Every December, studios try to release some of their best movies in an attempt to
get them on the 'best of' lists of movie critics and major publications. This year is no different with an entire avalanche of new releases for the art house crowd. However some of these are more accessible to mainstream audiences in that their content offers something different from the status quo.
Headlining this attempt is Adaptation, the twisted new movie from the makers of the classic gem 'Being John Malkovich'. And while this time round the effect isn't exactly as fresh as was 3 years ago, Adaptation still manages to be one of the more invigorating new releases to see the light of day this year.
The movie starts off with perhaps the most brilliant self-scathing, sardonic monologue ever put together for the big screen. These are words being uttered by Nicholas Cage's character, Charlie Kaufman, who is in fact playing the writer of this very movie, describing himself. In trying to understand his own purpose of existence, Kaufman takes us literally to the beginning of time, but to no avail.
The events then shifts back in time from the present to try and explain how the screenplay for this movie was written, or at least was attempted to be written, and then again further back to try and reveal how it was origianlly adapted from a book about Orchids, written by novelist Susan Orlean (a daringly different Meryl Streep). We are also introduced to Charlie's twin brother Donald (also played by Cage), more cheerful, more secure, and in true Hollywood fashion, also less interesting. Also making his presence felt, in no less a grand way, is Chris Cooper, as John Laroche, a horticulturist who thinks like an entrepreneur, the person on whom the book that Susan is writing is based upon. By the end of this journey, everyone will have learned a valuable lesson or two, but not without conveying a deeply felt message to audiences as well.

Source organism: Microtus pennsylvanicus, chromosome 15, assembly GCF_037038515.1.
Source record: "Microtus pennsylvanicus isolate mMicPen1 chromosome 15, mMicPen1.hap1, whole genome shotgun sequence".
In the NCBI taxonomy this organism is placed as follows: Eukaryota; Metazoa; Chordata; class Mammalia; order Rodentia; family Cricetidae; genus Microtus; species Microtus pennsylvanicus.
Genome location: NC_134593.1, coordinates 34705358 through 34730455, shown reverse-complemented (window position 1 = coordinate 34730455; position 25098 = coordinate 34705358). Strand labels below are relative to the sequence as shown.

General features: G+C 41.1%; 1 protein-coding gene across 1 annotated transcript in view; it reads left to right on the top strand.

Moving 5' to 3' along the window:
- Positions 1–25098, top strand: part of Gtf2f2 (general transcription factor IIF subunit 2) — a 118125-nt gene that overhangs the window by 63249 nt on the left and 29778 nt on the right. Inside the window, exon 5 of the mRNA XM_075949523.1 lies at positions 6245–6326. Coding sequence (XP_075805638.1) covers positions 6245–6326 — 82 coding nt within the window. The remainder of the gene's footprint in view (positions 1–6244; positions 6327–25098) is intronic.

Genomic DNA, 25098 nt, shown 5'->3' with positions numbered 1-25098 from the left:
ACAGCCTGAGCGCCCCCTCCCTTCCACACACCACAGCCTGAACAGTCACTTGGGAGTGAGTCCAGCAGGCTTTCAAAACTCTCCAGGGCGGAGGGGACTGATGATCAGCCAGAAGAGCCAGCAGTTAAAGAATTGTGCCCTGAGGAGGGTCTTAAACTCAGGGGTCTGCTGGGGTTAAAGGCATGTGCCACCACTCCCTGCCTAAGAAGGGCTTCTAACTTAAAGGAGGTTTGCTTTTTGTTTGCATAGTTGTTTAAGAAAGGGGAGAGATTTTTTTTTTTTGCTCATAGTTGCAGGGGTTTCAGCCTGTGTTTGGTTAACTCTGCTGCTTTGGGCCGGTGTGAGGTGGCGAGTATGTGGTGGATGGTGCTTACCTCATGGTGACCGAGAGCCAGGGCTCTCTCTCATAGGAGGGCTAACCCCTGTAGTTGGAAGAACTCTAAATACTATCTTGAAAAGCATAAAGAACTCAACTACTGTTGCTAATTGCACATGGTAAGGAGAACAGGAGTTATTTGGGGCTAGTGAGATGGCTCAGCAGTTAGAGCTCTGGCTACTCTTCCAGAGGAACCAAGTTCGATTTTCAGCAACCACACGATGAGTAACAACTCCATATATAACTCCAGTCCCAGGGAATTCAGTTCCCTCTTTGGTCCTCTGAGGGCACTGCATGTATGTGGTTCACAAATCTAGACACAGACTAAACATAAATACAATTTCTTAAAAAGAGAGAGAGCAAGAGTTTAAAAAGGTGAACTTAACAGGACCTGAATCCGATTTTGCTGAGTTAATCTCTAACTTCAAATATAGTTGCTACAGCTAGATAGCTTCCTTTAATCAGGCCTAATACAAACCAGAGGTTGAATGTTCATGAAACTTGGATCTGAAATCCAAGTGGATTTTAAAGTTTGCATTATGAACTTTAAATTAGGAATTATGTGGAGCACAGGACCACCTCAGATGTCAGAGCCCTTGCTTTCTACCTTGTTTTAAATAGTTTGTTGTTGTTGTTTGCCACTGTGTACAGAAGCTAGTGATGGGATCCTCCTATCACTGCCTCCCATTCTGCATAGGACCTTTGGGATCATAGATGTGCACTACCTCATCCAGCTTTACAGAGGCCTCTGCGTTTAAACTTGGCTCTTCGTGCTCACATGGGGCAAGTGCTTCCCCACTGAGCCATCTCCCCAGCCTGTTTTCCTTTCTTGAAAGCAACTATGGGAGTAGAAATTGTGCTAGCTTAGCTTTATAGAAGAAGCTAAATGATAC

I'm convinced after watching Adaptation that Charlie Kaufman writes what are perhaps the most intense and cerebral moral conflict movies. If Malkovich was about being too big a monomaniac, then Adaptation is about the (often futile) search for that something that is just out of reach, in this case analogized by the ever present Orchid. Charlie's Orchid is his need for seeking self-improvement while Susan's Orchid is her need to be loved passionately by another. The screenplay attempts to juxtapose peoples manic obsessiveness with their need to be accomplished individuals. This obsessiveness is never well defined or static however. Susan first feels the need to finish her book, and later this need is found to be in direct correlation to her wanting Laroche. Charlie first feels the need to finish his screenplay, and later this need is found to be connected to his (in)ability to speak with Susan. Brilliant stuff!
The first person narrative of the screenplay allows us to identify with Charlie. His is an extreme case of writer's block, where the author has forgotten what ails him in an attempt to cure the disease without accepting the symptoms. Its fascinating to see the script being manipulated by the protagonist on screen. Its guileful yes, but in the same way that interactive DVD is, and it never feels like cheating. The last arc dives into dark territory, which is all the more surprising given the nature of all that has previously been explored. This is perhaps the best written movie this year, as well as being one of the most entertaining. - Faizan Rashid